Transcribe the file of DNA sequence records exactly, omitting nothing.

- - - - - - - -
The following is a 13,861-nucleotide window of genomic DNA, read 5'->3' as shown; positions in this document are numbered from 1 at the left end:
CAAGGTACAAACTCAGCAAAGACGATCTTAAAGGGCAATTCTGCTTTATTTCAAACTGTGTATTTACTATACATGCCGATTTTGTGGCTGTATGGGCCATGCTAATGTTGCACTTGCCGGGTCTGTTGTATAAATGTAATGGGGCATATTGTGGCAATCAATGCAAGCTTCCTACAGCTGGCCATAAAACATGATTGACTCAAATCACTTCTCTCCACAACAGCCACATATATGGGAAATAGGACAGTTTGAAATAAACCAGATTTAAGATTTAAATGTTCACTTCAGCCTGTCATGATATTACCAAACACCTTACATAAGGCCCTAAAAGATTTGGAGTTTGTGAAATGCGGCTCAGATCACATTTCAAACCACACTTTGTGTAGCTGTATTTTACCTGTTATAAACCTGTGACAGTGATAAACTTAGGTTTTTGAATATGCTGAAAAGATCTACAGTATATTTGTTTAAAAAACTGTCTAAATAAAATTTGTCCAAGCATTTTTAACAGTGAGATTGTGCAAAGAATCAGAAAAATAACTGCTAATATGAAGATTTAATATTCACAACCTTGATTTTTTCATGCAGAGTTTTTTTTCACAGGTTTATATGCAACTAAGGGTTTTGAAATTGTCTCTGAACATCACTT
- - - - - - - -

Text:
The following is a 13,861-nucleotide window of genomic DNA, read 5'->3' as shown; positions in this document are numbered from 1 at the left end:
CAAGGTACAAACTCAGCAAAGACGATCTTAAAGGGCAATTCTGCTTTATTTCAAACTGTGTATTTACTATACATGCCGATTTTGTGGCTGTATGGGCCATGCTAATGTTGCACTTGCCGGGTCTGTTGTATAAATGTAATGGGGCATATTGTGGCAATCAATGCAAGCTTCCTACAGCTGGCCATAAAACATGATTGACTCAAATCACTTCTCTCCACAACAGCCACATATATGGGAAATAGGACAGTTTGAAATAAACCAGATTTAAGATTTAAATGTTCACTTCAGCCTGTCATGATATTACCAAACACCTTACATAAGGCCCTAAAAGATTTGGAGTTTGTGAAATGCGGCTCAGATCACATTTCAAACCACACTTTGTGTAGCTGTATTTTACCTGTTATAAACCTGTGACAGTGATAAACTTAGGTTTTTGAATATGCTGAAAAGATCTACAGTATATTTGTTTAAAAAACTGTCTAAATAAAATTTGTCCAAGCATTTTTAACAGTGAGATTGTGCAAAGAATCAGAAAAATAACTGCTAATATGAAGATTTAATATTCACAACCTTGATTTTTTCATGCAGAGTTTTTTTTCACAGGTTTATATGCAACTAAGGGTTTTGAAATTGTCTCTGAACATCACTT